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“Cats are Totally Un-Directable, Even with Food” Christina Choe | NANCY

Nancy

As you made your film during the increasingly chaotic backdrop of the last year, how did you as a filmmaker control, ignore, give in to or, conversely, perhaps creatively exploit the wild and unpredictable? What roles did chaos and order play in your work?

I think directing on set is all about managing the balance between chaos and order. You’re constantly navigating between what you can control and what you cannot — perhaps because it’s the only art form in which there’s a ticking time bomb and a lot of money on the line, all happening while you are in the delicate process of creating. I feel like the only way I can deal with the inevitable chaos is to try to over-prepare for the shoot. I know that I can’t control everything but I can control my prep in terms of shot lists, blocking and character objectives. That’s about the only thing you can control. The rest is just surfing the rollercoaster of chaos. While shooting this film I learned about the many, many things I cannot control: 1) Cats — both old ones and young ones. They are totally un-directable even with food. 2) Process trailers on a cold wintery night. We were practically frostbitten while we were shooting our lead actress delivering a super emotional, long one take inside the car. Meanwhile I’m screaming into a dead walkie, as the camera, batteries, and lights all freeze up at the same time — something that apparently happens when the temperature drops. Andrea Riseborough is unbelievably brilliant — she was able to be vulnerable despite the chaos surrounding her. 3) Snowstorms — We had a pivotal scene to be shot outside and when an unexpected blizzard started, I was convinced the scene was ruined. We had to go with it and I adjusted the scene to the situation. It ended up being a visually and emotionally magical scene instead of a disaster.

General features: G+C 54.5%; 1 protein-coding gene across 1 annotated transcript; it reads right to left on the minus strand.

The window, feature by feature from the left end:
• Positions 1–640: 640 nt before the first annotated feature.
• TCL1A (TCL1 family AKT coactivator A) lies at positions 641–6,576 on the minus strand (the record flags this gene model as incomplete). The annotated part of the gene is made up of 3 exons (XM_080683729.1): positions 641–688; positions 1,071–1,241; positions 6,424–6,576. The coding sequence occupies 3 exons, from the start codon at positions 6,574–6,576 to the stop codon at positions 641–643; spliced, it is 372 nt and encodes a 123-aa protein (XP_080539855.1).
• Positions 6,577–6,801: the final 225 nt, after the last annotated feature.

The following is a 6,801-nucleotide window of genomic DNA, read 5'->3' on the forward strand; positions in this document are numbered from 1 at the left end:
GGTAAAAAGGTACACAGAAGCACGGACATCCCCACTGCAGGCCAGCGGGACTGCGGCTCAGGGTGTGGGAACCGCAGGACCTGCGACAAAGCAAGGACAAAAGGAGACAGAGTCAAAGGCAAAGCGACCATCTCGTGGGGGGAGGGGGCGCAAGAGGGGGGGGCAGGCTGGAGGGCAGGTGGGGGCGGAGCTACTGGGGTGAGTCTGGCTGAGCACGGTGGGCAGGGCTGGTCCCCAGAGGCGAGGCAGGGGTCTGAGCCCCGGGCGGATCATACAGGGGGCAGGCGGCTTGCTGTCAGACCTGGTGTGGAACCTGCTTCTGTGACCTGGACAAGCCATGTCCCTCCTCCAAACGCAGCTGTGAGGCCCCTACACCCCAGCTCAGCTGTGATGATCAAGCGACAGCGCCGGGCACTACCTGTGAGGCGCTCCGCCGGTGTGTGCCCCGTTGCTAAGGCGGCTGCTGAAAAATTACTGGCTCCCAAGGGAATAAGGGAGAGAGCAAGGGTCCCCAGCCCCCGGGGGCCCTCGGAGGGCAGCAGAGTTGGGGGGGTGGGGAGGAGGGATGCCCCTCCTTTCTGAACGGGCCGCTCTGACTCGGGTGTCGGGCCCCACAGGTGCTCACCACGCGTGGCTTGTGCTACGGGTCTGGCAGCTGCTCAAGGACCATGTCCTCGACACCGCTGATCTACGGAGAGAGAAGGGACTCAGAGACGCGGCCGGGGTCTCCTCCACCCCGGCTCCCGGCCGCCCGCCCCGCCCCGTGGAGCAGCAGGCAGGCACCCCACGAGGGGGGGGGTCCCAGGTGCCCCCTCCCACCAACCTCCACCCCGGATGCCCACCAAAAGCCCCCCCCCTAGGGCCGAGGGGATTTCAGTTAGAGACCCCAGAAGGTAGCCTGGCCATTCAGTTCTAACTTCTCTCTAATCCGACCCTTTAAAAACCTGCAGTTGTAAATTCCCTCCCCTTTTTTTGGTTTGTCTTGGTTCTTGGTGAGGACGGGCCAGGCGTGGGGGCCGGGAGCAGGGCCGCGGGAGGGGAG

[PREMIERE SCREENING: Sat. 1/20, 3:00 p.m., PC Library.]

Read all the Sundance 2018 Responses here.

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